The following is the first of a series of posts on recent developments regarding the “water/energy nexus.”
The term “water/energy nexus” came into widespread use over a decade ago to reflect the fact that the provision of water and wastewater services tends to be highly energy intensive, while most types of power generation tend to be highly water intensive. The term is often used to characterize the challenges confronting policy-makers in both sectors as they seek to increase capacity in what historically has been essentially a “zero-sum” game. Investment in new or expanded water and wastewater infrastructure projects almost invariably has increased the demand for power (with a commensurate increase in costs), while the establishment of new or expanded power generating capabilities almost always has resulted in the increased consumption of water, long the preferred cooling medium for most power plants, regardless of the technology they employ. This post provides an overview of the conceptual framework underlying the “water/energy nexus;” subsequent posts in the series will discuss how that concept has driven the development of new energy recovery and energy efficiency technologies, how the traditional water and wastewater utility model is changing in response to the need to address both water scarcity and high energy costs, and will provide a number of case studies that illustrate the changes taking place in the water/wastewater sector to reduce energy costs while at the same time expanding capacity.
To understand why the operations of water and wastewater utilities are so energy intensive, one need only look at how water utilities allocate the substantial amounts of electricity they consume. As a general rule, water utilities use between 75% to 80% of the power they purchase simply to move water from point A to point B. As a result of investment decisions made by prior generations, at a time when energy was inexpensive by current standards, the water distribution system in many parts of the country is highly inefficient, in the sense that water supplies are located far from where the water is ultimately consumed and must be pumped long distances..
Until very recently, new water projects typically involved investment in massive “grey” infrastructure –think huge dams, long-distance aqueducts and, more recently, large-scale seawater desalination plants, which often were located in remote areas far from the cities and industries that used the water. Particularly in the arid West, these highly-engineered, large volume water supply systems and structures long ago became the favored approach to domestic water management. Not only were these massive water infrastructure projects extremely costly and energy-intensive to construct and maintain but, more importantly, they depended on a distribution system that requires the pumping of large volumes of water very long distances. Because of the inefficiencies inherent in that model, when the cost of energy increased exponentially in later decades, so did the cost to the utilities of distributing water to the ultimate consumers – typically urban areas or areas of high agricultural usage such as the Central Valley of California that often were located hundreds of miles from the “source” of the water..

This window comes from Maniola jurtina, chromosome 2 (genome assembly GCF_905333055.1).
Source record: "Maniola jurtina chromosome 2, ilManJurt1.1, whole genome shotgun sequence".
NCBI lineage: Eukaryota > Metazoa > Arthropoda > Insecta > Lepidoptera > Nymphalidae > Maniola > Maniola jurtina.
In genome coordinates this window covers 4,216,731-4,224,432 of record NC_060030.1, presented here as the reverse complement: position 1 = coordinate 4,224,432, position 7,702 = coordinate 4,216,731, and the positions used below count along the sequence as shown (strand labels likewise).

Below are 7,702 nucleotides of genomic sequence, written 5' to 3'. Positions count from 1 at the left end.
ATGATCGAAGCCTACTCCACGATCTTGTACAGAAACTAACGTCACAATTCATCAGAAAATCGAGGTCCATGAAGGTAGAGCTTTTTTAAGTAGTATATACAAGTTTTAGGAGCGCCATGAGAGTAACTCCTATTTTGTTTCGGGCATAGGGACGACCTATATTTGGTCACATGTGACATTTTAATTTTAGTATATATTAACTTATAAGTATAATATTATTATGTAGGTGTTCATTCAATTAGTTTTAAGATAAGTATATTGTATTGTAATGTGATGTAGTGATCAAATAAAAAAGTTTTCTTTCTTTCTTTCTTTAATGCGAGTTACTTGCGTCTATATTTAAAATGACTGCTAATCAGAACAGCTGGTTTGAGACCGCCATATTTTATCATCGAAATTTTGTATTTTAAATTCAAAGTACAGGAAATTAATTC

For a time, it was hoped that advances in the cooling efficiency and generating capacity of the current generation of “conventional” renewable energy technologies, many of which are now being utilized in utility-scale power plants, might provide the solution to the dilemma posed by the water/energy nexus. However, of the current array of market-ready alternative energy technologies, only a couple, most notably solar PV, can provide power to consumers without an intermediate cooling step or are able to rely on air-based cooling systems such that they need not consume water as part of the power generating process. At present, there remains substantial doubt as to whether any of the renewable alternatives that do not utilize conventional water-based cooling technologies could be scaled up to such an extent that they could power a high-volume desalination plant or large-scale regional wastewater treatment plant.
The current thinking regarding the “solution” to the water/energy nexus is that the greatest promise lies with two recent trends — (1) the emergence of a new generation of energy efficiency and energy recovery technologies that will reduce water utility energy costs and even generate revenues from the sale of excess electricity by the utilities, and (2) a “re-thinking” of and movement away from the current water distribution model to investment in more localized, smaller scale water projects which do not require long-distance pumping of water to end users. With respect to the former, studies have shown that wastewater can contain two to four times the energy that is required to treat it, and consequently the ability to harness that energy through biogas capture and other emerging technologies will be key to addressing water utility energy costs. With respect to the latter, increasing public acceptance of more localized solutions to the issue of water scarcity, such as reclaiming brackish groundwater and recycling “grey” sewer water, offers the promise of water supply models that do not entail the need for energy intensive and costly long-distance pumping of water.
Both of these topics will be discussed here at a later date.